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Laura Martocci, PhD, is seeking works by artists with disabilities for an exhibit sponsored through a grant from the NYC Dept. of Cultural Affairs grand awarded by Staten Island Arts. The art will be exhibited at various locations across Staten Island, including The Art Lab, Staten Island University Hospital, the College of Staten Island, NY Public Libraries, restaurants and other locations. Find out more in our interview by Gregory Perosi.
Thumbnails of works can be submitted through March 15 directly to SIUnexpectedReviews@gmail.com. Artists will receive a receipt of the submission and will be advised of their status by March 31, 2017.

Night for All to Shine

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Everyone was a celebrity at a Night to Shine this past Friday, February 10th at The Staaten in West New Brighton.  The annual dinner hosted by the Tim Tebow Foundation is a festive prom-like atmosphere were people with special needs celebrate Valentine’s Day in style. The fete was posted locally by Calvary Chapel of Port Richmond. Life-Wire News Service’s own Eric Schwacke was on hand to capture the evening in photography.

 

Winter Birds and Owl Pellets at Gateway

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On a mild Thursday (Jan. 26), members of the Lifestyles Media Department went to Gateway National Recreation Area at Great Kills for a program on birds. It was just after a nor’easter had hit the area, and Park Services Ranger Kathy Garofalo explained that the birds had deserted the feeders. So with some models and magazines, she introduced us to a number of winter birds and provided color pencils and clay to create our own. Then for those who wanted a little more scientific experience, she provided owl pellets to be dissected. We learned that owls eat rodents, moles, shrews and birds. They swallow their prey whole, but they cannot digest the bones and fur, so they cough it back up in a pellet. Yum!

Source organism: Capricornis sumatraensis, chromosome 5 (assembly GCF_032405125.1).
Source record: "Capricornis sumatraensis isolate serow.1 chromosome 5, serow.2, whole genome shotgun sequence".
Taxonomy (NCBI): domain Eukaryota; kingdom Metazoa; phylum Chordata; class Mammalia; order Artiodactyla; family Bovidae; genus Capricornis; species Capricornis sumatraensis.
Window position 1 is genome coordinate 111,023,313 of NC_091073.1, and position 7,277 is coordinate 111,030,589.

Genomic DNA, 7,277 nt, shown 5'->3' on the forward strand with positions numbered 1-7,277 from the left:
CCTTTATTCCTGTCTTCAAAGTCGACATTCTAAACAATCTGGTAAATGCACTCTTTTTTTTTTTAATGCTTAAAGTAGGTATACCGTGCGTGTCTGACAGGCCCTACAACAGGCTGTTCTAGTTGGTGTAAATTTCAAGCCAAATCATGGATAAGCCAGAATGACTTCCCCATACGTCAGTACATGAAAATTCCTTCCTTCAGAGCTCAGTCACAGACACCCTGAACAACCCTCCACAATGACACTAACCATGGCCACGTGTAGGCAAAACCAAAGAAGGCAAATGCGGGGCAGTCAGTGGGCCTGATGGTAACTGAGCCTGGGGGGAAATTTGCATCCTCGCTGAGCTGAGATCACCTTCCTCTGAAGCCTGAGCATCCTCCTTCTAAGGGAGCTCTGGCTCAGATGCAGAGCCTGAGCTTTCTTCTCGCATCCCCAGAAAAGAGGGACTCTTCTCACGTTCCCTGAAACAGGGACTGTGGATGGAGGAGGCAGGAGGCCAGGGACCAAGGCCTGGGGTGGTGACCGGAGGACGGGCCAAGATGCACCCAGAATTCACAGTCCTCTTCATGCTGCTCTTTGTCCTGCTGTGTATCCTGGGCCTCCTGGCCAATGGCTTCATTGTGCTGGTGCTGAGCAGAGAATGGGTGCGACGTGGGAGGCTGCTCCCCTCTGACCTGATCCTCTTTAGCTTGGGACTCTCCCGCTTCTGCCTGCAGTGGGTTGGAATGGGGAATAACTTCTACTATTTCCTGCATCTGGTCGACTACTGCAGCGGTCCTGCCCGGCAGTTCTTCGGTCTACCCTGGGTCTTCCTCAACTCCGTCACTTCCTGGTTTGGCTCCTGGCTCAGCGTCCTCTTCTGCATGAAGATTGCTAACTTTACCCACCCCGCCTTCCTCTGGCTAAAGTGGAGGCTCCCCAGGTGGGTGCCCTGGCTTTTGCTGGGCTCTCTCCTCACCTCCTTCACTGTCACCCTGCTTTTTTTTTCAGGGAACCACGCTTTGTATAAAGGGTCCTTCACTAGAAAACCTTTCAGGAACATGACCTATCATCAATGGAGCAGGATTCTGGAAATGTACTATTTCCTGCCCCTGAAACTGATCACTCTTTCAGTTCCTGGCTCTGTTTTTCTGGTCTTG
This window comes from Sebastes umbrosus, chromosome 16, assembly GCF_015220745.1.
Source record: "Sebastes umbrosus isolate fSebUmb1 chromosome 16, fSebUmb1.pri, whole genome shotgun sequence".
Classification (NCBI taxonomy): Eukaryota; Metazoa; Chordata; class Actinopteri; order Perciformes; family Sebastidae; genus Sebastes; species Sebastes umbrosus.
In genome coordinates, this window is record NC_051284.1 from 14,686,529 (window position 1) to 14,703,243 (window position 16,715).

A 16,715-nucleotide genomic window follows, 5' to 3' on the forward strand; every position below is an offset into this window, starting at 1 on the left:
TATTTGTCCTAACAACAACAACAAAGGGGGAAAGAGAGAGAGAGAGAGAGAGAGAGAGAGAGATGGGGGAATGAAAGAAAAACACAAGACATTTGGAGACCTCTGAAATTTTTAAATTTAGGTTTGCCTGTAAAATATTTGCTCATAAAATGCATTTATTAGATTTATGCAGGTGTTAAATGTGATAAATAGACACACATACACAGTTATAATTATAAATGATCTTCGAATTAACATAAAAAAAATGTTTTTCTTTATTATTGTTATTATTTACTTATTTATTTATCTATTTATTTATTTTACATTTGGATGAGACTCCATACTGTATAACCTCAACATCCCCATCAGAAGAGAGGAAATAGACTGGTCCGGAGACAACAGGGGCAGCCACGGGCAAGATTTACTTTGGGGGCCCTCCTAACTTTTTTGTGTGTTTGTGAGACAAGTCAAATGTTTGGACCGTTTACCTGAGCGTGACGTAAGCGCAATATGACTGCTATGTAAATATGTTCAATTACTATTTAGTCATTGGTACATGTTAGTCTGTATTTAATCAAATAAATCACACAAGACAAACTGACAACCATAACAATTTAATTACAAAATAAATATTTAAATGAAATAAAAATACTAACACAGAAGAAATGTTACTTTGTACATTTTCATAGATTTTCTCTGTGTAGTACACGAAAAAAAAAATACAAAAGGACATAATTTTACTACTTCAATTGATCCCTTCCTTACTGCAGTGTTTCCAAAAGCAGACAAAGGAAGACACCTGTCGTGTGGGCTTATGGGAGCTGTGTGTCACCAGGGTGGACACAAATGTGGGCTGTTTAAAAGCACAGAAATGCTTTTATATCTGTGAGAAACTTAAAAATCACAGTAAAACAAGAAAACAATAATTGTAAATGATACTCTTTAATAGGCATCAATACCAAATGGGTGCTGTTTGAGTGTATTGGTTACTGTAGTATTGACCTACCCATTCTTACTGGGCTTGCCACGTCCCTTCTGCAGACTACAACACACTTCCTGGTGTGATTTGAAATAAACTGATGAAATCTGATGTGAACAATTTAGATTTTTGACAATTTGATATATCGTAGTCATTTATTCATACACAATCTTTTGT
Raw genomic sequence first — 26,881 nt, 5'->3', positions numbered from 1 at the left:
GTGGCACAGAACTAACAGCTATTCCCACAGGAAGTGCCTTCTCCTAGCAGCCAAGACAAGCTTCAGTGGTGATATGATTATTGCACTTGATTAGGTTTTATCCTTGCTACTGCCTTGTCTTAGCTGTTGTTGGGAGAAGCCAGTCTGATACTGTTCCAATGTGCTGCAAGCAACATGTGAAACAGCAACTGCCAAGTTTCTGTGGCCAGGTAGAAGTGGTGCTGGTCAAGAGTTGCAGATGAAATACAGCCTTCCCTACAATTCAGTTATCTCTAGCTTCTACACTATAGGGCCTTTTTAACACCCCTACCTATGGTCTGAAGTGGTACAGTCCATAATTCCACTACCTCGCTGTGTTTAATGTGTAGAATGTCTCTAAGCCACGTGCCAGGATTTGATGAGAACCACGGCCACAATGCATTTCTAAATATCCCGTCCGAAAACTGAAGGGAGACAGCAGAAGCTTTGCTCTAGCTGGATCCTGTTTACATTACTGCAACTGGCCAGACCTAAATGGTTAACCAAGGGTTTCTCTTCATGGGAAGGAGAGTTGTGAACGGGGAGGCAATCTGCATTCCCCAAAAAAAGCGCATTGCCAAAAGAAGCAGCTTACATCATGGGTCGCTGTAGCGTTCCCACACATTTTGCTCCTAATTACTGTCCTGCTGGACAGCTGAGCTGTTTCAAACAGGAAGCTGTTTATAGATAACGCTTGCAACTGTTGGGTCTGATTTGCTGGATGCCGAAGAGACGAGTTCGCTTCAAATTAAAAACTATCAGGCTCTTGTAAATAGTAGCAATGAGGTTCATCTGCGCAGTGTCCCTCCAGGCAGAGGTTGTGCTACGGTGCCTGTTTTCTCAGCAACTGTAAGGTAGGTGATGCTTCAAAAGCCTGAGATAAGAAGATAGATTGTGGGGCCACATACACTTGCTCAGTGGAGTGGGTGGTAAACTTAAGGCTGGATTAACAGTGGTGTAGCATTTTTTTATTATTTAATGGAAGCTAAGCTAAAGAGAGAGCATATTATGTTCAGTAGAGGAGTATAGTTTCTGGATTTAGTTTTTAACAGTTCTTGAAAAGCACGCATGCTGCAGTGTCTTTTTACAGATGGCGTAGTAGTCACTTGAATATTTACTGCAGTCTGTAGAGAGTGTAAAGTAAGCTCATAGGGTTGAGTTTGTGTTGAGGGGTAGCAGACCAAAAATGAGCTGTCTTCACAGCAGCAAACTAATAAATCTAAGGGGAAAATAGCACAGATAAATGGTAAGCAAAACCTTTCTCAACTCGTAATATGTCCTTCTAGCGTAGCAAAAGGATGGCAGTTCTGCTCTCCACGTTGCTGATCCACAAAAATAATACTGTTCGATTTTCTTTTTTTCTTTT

Thanks Kathy,

We really enjoyed our visit to Gateway’s Education Field Center in Great Kills Park. We liked the location, seeing the harbor in the distance, and learning about owls and other birds.

We appreciated your expertise and knowledge and hospitality.

You educated us about things we didn’t know before.

Thanks for helping us feel like scientists, especially when we dissected the owl pellets and collected the bones of a shrew and other animals.

It was also fun to make clay birds and to learn animal facts.

Best Regards,

Lifestyles Media Department

Anthony DiCostanzo, Anthony DiFato, Riki Garcia, Joseph Jones, Christopher Lazzaro, Greg Perosi and Eric Schwacke

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Create NYC Listens to Staten Island

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Create NYC met with the Staten Island arts community to develop the first arts plan for the five boroughs. Tom Finkelpearl, Commissioner of the Dept. of Cultural Affairs led the workshop at the College of Staten Island with Staten Island Arts and many other local organization. Life-Wire journalist Eric Schwacke was on hand to get the scoop.

Here are photos of the event, courtesy of our photographer, Meredith Arout: